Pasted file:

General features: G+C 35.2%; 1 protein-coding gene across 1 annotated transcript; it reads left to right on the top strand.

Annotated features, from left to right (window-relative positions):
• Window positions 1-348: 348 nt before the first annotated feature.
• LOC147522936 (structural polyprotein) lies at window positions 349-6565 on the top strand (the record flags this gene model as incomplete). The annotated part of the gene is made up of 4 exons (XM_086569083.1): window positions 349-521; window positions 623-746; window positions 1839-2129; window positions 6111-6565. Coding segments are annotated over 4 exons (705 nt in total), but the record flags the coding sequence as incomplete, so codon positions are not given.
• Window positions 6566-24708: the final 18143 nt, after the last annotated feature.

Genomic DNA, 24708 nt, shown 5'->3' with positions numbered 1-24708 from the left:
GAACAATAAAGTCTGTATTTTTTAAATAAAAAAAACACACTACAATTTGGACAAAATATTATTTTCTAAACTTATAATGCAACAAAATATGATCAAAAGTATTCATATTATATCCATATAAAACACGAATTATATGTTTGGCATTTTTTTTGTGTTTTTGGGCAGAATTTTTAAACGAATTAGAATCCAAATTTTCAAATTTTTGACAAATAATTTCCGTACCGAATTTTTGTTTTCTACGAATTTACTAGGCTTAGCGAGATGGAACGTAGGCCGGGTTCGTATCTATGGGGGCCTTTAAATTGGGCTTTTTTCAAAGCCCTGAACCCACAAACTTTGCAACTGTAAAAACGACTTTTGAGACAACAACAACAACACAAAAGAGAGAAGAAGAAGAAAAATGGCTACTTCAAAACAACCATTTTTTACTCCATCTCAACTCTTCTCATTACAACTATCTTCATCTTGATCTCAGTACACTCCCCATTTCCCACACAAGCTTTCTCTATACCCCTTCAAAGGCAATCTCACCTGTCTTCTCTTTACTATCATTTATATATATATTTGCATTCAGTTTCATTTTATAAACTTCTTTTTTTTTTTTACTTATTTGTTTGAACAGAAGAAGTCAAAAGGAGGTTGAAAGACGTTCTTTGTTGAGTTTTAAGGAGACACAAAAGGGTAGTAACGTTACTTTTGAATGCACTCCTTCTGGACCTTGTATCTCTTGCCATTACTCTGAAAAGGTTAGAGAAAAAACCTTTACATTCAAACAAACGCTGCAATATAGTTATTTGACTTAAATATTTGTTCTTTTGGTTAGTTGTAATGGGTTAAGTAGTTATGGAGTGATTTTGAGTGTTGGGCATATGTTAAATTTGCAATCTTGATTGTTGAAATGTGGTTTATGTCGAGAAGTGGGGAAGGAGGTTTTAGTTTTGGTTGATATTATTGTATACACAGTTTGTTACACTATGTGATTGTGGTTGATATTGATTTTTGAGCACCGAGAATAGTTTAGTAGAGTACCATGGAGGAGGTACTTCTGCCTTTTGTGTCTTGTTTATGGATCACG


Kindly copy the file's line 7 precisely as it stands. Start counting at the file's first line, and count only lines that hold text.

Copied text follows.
GAACAATAAAGTCTGTATTTTTTAAATAAAAAAAACACACTACAATTTGGACAAAATATTATTTTCTAAACTTATAATGCAACAAAATATGATCAAAAGTATTCATATTATATCCATATAAAACACGAATTATATGTTTGGCATTTTTTTTGTGTTTTTGGGCAGAATTTTTAAACGAATTAGAATCCAAATTTTCAAATTTTTGACAAATAATTTCCGTACCGAATTTTTGTTTTCTACGAATTTACTAGGCTTAGCGAGATGGAACGTAGGCCGGGTTCGTATCTATGGGGGCCTTTAAATTGGGCTTTTTTCAAAGCCCTGAACCCACAAACTTTGCAACTGTAAAAACGACTTTTGAGACAACAACAACAACACAAAAGAGAGAAGAAGAAGAAAAATGGCTACTTCAAAACAACCATTTTTTACTCCATCTCAACTCTTCTCATTACAACTATCTTCATCTTGATCTCAGTACACTCCCCATTTCCCACACAAGCTTTCTCTATACCCCTTCAAAGGCAATCTCACCTGTCTTCTCTTTACTATCATTTATATATATATTTGCATTCAGTTTCATTTTATAAACTTCTTTTTTTTTTTTACTTATTTGTTTGAACAGAAGAAGTCAAAAGGAGGTTGAAAGACGTTCTTTGTTGAGTTTTAAGGAGACACAAAAGGGTAGTAACGTTACTTTTGAATGCACTCCTTCTGGACCTTGTATCTCTTGCCATTACTCTGAAAAGGTTAGAGAAAAAACCTTTACATTCAAACAAACGCTGCAATATAGTTATTTGACTTAAATATTTGTTCTTTTGGTTAGTTGTAATGGGTTAAGTAGTTATGGAGTGATTTTGAGTGTTGGGCATATGTTAAATTTGCAATCTTGATTGTTGAAATGTGGTTTATGTCGAGAAGTGGGGAAGGAGGTTTTAGTTTTGGTTGATATTATTGTATACACAGTTTGTTACACTATGTGATTGTGGTTGATATTGATTTTTGAGCACCGAGAATAGTTTAGTAGAGTACCATGGAGGAGGTACTTCTGCCTTTTGTGTCTTGTTTATGGATCACG